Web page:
Tuesday, June 19, 2012

Decision Overload

Deciding on paint colors was a daunting challenge for me

A missionary family from Zambia recently moved back to the US.  I got an e-mail from the wife saying that they had bought a house and were having new paint, carpet, and flooring installed.  I groaned inwardly, knowing that the process of selecting those items had likely been a nightmare.  Sure enough, when I talked to her later, she confided that it had been very difficult. 

            I knew because I have been through it.  In fact, I still struggle with what I call “Decision Overload.”   Here’s why.  When we built our house in Zambia, the man in charge of construction told me to go into Kalomo and pick out the color of paint I wanted on the walls.  So I trekked into ChiChi Hardware and asked for paint samples.  I was given a faded, worn-out card featuring a grand total of five colors:  kelly green, royal blue, white, black, and “honeysuckle” which looked like a khaki tan.  I chose the honeysuckle—and it turned out to be a light golden yellow that I loved. 

            Choosing something like toothpaste was equally simple.  You could buy Colgate in a small tube or a large tube.  That’s it.  Soda?  Coke, Fanta Orange, Fanta Grape, or Sprite.   Deciding was easy.  And for many other items, the choice was to buy the one brand featured at the store or do without because there was no other choice.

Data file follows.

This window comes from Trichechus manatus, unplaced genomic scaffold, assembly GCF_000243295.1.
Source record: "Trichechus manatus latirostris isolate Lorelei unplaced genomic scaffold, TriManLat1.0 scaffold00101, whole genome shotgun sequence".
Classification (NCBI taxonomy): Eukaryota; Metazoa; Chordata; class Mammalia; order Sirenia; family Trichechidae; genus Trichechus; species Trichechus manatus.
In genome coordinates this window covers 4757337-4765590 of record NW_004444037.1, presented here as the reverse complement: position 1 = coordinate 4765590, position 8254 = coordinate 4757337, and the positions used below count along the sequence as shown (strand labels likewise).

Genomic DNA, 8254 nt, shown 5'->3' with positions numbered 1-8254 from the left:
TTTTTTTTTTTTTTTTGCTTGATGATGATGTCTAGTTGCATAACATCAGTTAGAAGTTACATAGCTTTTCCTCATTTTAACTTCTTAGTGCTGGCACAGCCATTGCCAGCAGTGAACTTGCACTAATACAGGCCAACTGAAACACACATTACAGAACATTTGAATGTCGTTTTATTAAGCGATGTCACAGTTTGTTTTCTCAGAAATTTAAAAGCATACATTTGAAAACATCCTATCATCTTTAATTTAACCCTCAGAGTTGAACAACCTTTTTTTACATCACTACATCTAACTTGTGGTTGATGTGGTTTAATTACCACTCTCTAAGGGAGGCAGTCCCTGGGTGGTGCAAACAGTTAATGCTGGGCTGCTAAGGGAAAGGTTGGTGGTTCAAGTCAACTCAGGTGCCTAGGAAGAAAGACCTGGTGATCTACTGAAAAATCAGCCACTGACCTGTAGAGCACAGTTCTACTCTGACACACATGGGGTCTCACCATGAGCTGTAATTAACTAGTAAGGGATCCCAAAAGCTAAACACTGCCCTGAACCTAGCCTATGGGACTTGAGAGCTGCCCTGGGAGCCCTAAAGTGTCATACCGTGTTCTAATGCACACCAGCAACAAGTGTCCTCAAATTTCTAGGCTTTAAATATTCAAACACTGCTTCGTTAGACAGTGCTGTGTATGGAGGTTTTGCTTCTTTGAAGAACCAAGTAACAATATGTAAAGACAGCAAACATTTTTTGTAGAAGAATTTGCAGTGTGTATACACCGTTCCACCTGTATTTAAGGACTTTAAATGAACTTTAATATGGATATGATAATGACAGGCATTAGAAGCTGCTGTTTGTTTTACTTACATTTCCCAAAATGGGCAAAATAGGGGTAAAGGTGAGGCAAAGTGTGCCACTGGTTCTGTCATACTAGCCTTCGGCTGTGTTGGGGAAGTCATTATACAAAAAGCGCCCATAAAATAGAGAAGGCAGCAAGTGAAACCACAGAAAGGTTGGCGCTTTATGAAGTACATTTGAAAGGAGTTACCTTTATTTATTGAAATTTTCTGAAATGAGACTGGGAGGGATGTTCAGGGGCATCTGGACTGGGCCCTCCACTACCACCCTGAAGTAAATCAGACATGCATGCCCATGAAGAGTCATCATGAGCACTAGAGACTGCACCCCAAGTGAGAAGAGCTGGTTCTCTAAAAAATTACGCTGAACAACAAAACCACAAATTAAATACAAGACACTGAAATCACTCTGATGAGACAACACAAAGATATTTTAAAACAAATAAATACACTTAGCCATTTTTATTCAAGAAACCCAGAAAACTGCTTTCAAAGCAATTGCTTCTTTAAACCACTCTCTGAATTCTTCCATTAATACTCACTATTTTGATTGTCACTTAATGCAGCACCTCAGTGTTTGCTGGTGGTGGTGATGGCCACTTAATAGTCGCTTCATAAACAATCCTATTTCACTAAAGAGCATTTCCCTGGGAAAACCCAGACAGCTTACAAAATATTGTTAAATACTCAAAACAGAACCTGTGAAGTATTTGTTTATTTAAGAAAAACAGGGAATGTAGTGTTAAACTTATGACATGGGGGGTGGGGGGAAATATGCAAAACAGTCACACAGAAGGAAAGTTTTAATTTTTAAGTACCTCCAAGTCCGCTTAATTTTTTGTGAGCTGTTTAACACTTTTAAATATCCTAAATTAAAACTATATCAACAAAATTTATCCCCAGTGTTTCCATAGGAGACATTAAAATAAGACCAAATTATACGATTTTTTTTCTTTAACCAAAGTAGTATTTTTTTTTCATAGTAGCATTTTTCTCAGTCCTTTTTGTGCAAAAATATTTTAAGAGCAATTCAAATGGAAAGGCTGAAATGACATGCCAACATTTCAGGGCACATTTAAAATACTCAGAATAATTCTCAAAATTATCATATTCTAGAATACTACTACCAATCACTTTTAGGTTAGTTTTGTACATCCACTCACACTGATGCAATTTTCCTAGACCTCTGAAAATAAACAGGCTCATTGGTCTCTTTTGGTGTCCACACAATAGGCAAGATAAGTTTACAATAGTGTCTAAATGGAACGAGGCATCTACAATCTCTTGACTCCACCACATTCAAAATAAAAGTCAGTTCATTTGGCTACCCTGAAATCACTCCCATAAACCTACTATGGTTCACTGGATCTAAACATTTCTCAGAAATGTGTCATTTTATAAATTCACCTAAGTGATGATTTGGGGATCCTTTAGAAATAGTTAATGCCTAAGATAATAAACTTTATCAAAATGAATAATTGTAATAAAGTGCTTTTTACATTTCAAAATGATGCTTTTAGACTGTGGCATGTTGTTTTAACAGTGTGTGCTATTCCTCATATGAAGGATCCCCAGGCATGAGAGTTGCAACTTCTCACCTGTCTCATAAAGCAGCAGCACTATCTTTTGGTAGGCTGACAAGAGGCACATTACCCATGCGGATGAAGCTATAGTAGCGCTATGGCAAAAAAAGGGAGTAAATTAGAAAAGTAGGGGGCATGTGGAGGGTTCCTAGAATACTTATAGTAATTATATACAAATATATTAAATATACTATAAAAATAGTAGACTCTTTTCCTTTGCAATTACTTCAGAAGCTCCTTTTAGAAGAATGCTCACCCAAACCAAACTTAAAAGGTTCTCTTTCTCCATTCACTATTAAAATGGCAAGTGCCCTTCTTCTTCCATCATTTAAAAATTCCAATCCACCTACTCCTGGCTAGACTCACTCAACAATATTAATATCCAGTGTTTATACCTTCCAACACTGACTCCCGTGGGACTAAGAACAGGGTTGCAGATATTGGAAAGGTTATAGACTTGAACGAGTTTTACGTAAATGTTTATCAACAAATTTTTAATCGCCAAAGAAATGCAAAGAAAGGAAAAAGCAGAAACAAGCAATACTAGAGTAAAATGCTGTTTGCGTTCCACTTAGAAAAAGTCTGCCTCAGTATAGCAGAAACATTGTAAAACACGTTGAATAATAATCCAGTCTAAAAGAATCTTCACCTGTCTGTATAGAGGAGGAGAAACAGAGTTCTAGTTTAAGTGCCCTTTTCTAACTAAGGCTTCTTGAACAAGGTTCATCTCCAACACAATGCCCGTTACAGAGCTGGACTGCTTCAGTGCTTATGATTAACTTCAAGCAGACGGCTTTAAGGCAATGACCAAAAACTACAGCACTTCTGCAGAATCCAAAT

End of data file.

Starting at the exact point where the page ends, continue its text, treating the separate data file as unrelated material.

Now imagine what happened when we returned to the US and I went to Lowe’s to pick out the paint for the house we were moving into.  Not five choices but FIVE HUNDRED choices gleamed at me in the Valspar display.  The Eddie Bauer display nearby offered another hundred or so choices.  I didn’t even venture down the aisle to the Olympic rack. 

I am embarrassed to admit that I drove the 16 miles one way to the nearest Lowe’s THREE DAYS in a row to get those little sample cans to try out various colors.  Finally David insisted that we make a decision and get the paint.  Halfway there I panicked and told him to turn the car around and go back.  “I can’t do it!  I can’t choose from all those colors!”  I told him. 

            He patiently insisted that we could and we must choose the colors and get the painting done.  And I did choose a color  (I tried to match my honeysuckle walls in Zambia) and panicked as it went on the walls and wished I had chosen white.   (Of course white is not an easy choice either, since there are at least 20 different shades of white to choose from.)

            So when you deal with a returning missionary, be patient.  Dinner at the Golden Corral buffet is not the best idea during the first few weeks.  Even a trip to Walmart can overwhelm a newbie who needs a tube of toothpaste.   Decision Overload takes time to overcome. 

            We’ve been back in the US for two years now.  The top photo shows the collection of sample cans from my latest kitchen-painting project.  The good news is that I ended up with a great color that I love—and no meltdowns this time. 
My new kitchen colors

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